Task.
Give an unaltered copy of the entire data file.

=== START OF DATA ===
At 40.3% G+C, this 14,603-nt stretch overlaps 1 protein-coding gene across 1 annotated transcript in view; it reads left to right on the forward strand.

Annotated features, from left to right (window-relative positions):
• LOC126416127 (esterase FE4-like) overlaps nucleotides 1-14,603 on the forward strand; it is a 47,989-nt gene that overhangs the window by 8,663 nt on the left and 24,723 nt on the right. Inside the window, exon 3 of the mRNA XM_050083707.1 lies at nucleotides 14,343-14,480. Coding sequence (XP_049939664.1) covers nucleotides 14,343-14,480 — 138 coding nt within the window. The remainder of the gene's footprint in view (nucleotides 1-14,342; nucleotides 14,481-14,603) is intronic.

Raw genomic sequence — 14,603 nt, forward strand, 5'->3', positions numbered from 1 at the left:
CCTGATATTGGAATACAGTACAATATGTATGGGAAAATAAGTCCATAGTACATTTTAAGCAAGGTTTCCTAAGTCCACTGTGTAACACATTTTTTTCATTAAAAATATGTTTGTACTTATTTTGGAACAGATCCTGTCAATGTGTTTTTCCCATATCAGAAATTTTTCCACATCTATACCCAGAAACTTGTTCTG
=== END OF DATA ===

At 40.3% G+C, this 14,603-nt stretch overlaps 1 protein-coding gene across 1 annotated transcript in view; it reads left to right on the forward strand.

Annotated features, from left to right (window-relative positions):
• LOC126416127 (esterase FE4-like) overlaps nucleotides 1-14,603 on the forward strand; it is a 47,989-nt gene that overhangs the window by 8,663 nt on the left and 24,723 nt on the right. Inside the window, exon 3 of the mRNA XM_050083707.1 lies at nucleotides 14,343-14,480. Coding sequence (XP_049939664.1) covers nucleotides 14,343-14,480 — 138 coding nt within the window. The remainder of the gene's footprint in view (nucleotides 1-14,342; nucleotides 14,481-14,603) is intronic.

Raw genomic sequence — 14,603 nt, forward strand, 5'->3', positions numbered from 1 at the left:
CCTGATATTGGAATACAGTACAATATGTATGGGAAAATAAGTCCATAGTACATTTTAAGCAAGGTTTCCTAAGTCCACTGTGTAACACATTTTTTTCATTAAAAATATGTTTGTACTTATTTTGGAACAGATCCTGTCAATGTGTTTTTCCCATATCAGAAATTTTTCCACATCTATACCCAGAAACTTGTTCTG